The conclusion of the busy awards season arrives this Sunday, February 24, with the annual ceremony that’s the granddaddy of award shows, the Academy Awards.
The year of 2018 in cinema featured, of course, a slew of popular superhero fare, led by Marvel’s mega-hit “Black Panther”. It also proved that music-themed movies (“A Star Is Born”, “Bohemian Rhapsody”) can become huge box office hits as well.
The ceremony to honor the year in film, though, has been riddled with behind-the-scenes missteps. The suggested addition of a “Best Popular Film” category was quickly scrapped. Then, the high-profile hire of comedian Kevin Hart as Oscars host was met with immediate pushback due to Hart’s years-old homophobic tweets and his present reluctance to apologize for those past comments. That led to Hart bowing out as host, and despite former Oscars host Ellen DeGeneres having lobbied for Hart to be reinstated, the Oscars are moving forward without a host for the first time since 1989.
The foibles didn’t end there: only two of the five Best Original Song nominees were originally set to perform live but after discussions, all five will be featured. Then, awards for four of the 24 categories — cinematography, makeup and hairstyling, film editing, and live action short — were to be handed out during the commercial breaks and aired in edited form later in the show. This decision was met with major backlash by several directors, cinematographers and actors. The Oscars producers quickly acquiesced, as a result, so all 24 categories’ winners will be announced live on the telecast.
As Major League Baseball tries to do, the Oscars are attempting to cut its running time while improving the flow of its show (or, in the case of MLB, its pace-of-play). The Oscars telecast has notoriously been known to be a long slog. The last ten ceremonies have averaged 215 minutes in length (3.5 hours) with only three (2009, 2011 and 2012) coming in at or under that average. Not since 1973 has the Oscars lasted under three hours.
The Oscars’ biggest crowds featured big blockbusters that garnered major awards like Best Picture winners “Titanic” in 1998 and “Lord of the Rings: Return of the King” in 2015. “Black Panther”, grossing well over $1 billion worldwide, has a legitimate chance to take home the grand prize of Best Picture this year. The wide-open race could also be won by the hit Queen biopic “Bohemian Rhapsody” or by pop music superstar Lady Gaga’s first entry as leading actress, starring alongside one of Hollywood’s biggest stars Bradley Cooper “A Star is Born”. Of course, most are looking forward to the live performance by Gaga and Cooper of their film’s hit song “Shallow.”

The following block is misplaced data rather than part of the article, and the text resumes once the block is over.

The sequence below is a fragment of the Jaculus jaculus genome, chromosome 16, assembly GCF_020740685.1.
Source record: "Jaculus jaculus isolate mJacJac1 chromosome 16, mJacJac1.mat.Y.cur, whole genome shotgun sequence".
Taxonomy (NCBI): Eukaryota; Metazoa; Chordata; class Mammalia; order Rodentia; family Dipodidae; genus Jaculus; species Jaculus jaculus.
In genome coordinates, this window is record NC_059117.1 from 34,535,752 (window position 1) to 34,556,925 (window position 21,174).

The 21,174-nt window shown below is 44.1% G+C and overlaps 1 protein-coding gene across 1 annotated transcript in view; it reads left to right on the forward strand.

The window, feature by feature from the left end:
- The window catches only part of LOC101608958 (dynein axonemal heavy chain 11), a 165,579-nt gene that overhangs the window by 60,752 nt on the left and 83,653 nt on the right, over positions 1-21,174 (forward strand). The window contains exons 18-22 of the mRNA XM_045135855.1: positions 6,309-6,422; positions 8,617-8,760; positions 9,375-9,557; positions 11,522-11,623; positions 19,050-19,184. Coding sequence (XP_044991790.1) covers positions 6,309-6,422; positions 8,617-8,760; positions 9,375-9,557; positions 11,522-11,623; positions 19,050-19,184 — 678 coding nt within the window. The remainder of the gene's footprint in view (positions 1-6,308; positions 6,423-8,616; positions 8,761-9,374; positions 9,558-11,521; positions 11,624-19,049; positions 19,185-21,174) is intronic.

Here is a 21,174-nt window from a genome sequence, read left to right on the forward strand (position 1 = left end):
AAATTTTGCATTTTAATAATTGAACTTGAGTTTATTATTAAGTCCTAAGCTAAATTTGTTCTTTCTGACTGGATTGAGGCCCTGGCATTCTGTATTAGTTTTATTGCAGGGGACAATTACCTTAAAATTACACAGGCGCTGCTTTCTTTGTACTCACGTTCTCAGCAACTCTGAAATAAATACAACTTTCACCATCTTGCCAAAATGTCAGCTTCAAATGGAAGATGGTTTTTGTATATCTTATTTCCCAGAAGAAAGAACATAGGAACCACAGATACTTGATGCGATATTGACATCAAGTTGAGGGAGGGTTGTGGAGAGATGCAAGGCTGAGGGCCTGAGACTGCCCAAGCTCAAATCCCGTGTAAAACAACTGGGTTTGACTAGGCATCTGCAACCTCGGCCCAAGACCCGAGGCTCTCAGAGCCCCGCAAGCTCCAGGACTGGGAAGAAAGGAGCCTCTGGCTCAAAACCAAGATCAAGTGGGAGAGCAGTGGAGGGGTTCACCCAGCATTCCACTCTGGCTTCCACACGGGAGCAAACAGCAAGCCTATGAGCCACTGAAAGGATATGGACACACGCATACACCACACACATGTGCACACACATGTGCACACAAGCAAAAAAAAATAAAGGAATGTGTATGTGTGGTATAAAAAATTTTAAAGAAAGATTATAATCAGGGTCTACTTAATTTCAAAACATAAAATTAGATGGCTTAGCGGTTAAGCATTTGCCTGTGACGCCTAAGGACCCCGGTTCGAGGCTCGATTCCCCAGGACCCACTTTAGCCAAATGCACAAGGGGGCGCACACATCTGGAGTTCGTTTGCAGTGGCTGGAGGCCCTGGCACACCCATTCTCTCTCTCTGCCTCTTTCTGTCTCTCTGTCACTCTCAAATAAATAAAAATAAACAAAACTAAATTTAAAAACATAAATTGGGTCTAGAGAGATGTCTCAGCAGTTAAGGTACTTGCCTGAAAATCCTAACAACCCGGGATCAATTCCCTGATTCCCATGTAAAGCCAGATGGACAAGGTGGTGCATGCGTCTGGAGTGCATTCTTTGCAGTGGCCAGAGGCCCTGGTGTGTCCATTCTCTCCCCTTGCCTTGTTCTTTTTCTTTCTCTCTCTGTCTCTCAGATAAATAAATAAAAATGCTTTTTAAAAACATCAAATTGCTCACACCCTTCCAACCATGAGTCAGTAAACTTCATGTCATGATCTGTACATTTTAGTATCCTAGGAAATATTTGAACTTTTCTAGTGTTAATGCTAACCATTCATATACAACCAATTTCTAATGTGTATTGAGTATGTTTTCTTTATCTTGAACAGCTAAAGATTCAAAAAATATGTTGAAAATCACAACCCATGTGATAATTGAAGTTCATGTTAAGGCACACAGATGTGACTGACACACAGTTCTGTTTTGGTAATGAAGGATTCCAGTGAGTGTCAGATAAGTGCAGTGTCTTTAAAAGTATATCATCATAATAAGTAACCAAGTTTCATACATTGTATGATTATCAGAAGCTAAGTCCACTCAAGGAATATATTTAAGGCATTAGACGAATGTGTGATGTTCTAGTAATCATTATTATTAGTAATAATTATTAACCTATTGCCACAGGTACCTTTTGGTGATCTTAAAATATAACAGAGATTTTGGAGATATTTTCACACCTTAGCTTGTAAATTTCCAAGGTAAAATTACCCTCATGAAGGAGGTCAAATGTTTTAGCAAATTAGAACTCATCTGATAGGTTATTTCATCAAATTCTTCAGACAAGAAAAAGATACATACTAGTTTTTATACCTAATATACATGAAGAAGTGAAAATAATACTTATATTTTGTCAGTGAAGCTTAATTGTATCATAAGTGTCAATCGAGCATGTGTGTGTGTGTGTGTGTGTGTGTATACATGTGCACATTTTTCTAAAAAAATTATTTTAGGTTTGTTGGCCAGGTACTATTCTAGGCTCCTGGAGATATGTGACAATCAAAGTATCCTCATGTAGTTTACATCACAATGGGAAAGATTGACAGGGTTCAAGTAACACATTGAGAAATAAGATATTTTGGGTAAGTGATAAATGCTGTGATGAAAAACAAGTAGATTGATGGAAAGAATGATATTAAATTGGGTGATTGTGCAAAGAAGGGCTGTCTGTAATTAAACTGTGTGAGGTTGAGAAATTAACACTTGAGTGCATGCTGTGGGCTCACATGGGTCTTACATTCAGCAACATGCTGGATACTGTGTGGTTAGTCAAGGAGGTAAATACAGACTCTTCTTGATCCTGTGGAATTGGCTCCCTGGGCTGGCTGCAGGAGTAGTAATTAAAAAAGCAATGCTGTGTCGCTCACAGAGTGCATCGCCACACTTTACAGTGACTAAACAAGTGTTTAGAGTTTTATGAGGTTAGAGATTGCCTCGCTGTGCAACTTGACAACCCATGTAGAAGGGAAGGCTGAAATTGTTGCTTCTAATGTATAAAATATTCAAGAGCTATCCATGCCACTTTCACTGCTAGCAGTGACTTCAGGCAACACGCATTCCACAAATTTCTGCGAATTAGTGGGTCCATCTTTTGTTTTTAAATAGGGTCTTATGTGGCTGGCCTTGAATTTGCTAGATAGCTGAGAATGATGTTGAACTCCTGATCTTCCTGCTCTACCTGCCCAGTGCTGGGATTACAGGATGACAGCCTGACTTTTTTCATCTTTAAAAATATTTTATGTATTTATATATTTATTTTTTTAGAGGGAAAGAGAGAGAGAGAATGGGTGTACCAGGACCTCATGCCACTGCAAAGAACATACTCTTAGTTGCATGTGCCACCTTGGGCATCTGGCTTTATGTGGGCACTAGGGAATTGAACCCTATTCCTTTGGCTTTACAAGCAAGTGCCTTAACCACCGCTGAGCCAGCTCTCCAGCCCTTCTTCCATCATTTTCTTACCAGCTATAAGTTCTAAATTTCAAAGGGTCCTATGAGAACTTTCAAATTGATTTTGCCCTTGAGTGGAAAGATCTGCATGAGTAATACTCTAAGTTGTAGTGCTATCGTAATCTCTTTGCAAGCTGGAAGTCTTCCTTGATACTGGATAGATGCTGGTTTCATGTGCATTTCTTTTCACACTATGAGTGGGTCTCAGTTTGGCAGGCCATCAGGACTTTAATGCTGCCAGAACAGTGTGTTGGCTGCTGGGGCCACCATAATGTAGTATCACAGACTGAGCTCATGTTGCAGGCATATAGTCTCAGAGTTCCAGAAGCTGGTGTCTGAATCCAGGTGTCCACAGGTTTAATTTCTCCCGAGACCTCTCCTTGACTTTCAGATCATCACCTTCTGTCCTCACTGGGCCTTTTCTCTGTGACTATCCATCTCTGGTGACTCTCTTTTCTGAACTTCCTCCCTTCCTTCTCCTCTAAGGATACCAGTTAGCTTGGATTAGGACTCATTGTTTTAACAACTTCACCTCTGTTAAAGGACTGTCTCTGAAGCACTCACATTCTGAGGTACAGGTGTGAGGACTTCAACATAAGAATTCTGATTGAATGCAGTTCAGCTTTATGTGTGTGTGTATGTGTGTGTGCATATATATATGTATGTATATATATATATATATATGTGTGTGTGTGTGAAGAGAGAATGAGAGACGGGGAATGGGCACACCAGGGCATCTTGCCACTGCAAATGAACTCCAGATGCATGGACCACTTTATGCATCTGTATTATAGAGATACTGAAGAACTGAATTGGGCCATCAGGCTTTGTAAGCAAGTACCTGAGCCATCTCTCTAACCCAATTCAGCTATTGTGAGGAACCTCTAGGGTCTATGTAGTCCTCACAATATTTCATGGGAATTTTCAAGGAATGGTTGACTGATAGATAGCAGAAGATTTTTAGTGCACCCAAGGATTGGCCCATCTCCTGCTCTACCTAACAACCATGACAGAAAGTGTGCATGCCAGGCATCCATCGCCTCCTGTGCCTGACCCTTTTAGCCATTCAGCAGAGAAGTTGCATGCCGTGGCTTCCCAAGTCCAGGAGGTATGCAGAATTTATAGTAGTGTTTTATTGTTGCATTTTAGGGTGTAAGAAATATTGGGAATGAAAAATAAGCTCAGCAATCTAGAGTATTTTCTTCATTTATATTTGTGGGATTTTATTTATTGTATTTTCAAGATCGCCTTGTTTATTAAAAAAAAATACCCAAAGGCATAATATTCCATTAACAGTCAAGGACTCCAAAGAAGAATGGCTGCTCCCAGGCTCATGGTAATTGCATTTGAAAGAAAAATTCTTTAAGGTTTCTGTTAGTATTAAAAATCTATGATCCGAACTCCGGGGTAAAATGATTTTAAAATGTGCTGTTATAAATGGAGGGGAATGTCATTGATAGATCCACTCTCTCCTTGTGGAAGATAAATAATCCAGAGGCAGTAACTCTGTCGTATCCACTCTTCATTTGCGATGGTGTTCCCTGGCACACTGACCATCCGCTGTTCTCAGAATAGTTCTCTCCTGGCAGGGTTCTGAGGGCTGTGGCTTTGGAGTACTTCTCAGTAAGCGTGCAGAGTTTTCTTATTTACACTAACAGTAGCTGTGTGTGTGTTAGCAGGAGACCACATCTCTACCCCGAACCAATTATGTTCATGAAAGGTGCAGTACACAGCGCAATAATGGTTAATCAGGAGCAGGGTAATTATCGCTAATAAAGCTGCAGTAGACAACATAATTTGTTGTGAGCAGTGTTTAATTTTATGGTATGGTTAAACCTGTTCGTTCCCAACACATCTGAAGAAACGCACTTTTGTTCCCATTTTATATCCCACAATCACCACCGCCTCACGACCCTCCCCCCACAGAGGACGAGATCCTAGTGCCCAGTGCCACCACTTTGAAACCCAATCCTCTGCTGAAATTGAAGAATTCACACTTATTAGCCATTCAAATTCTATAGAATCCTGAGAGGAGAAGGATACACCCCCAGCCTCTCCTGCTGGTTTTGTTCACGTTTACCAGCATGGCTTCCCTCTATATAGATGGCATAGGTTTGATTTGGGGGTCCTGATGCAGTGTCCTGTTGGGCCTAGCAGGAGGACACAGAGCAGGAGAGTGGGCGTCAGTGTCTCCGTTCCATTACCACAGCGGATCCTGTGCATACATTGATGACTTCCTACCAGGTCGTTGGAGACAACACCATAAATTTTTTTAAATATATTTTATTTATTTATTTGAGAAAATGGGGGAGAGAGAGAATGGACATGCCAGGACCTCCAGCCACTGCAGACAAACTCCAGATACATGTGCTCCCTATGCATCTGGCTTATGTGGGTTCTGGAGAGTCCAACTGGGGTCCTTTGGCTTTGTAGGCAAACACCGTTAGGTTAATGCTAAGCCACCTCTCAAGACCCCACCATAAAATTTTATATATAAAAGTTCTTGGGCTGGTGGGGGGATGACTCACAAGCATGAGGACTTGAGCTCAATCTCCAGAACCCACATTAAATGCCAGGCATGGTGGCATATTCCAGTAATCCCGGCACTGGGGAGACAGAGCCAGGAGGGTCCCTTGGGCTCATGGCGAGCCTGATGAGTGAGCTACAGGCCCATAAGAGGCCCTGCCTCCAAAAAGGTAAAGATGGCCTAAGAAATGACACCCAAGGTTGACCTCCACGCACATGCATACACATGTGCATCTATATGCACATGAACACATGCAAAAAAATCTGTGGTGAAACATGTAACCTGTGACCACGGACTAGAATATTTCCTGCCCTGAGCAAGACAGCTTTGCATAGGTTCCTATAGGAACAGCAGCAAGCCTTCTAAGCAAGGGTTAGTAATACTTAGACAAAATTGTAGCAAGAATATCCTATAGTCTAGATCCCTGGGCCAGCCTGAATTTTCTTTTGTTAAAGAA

Despite the award contenders, will the current fragmented nature of audiences make it impossible for even the Oscars to return to 30+ million viewer figures? The 2018 ceremony drew a record-low 26.6 million viewers, down 19 percent from the year prior. And earlier this month, the biggest TV telecast of all, the Super Bowl, drew below 100 million viewers on the linear TV platform — the first time that’s happened in ten years.
According to a poll of our Twitter followers, those on social media share that ratings pessimism. More than half surveyed believe the Oscars will drop at least another 20 percent this year to below 22 million viewers.
What will be the viewership of the 91st Academy Awards on ABC on Feb. 24, 2019? #Oscars
— Marc Berman (@marcberman) February 12, 2019
I inquired with professionals in the media industry to provide their ratings prognostications for the upcoming Academy Awards. Here are their takes (as for me, I’m predicting 22.5 million. The Oscars will still be the most-watched awards show on TV but more impactful than its overly long running time, it suffers from the sense that it’s simply not fun. The Oscars are a chore to watch each year, seeing the Hollywood industry constantly congratulating itself. Plus, award shows overall have lost their luster, primarily due to audiences having many alternative options for entertainment readily available (thanks, Netflix, Amazon, Hulu, etc). ):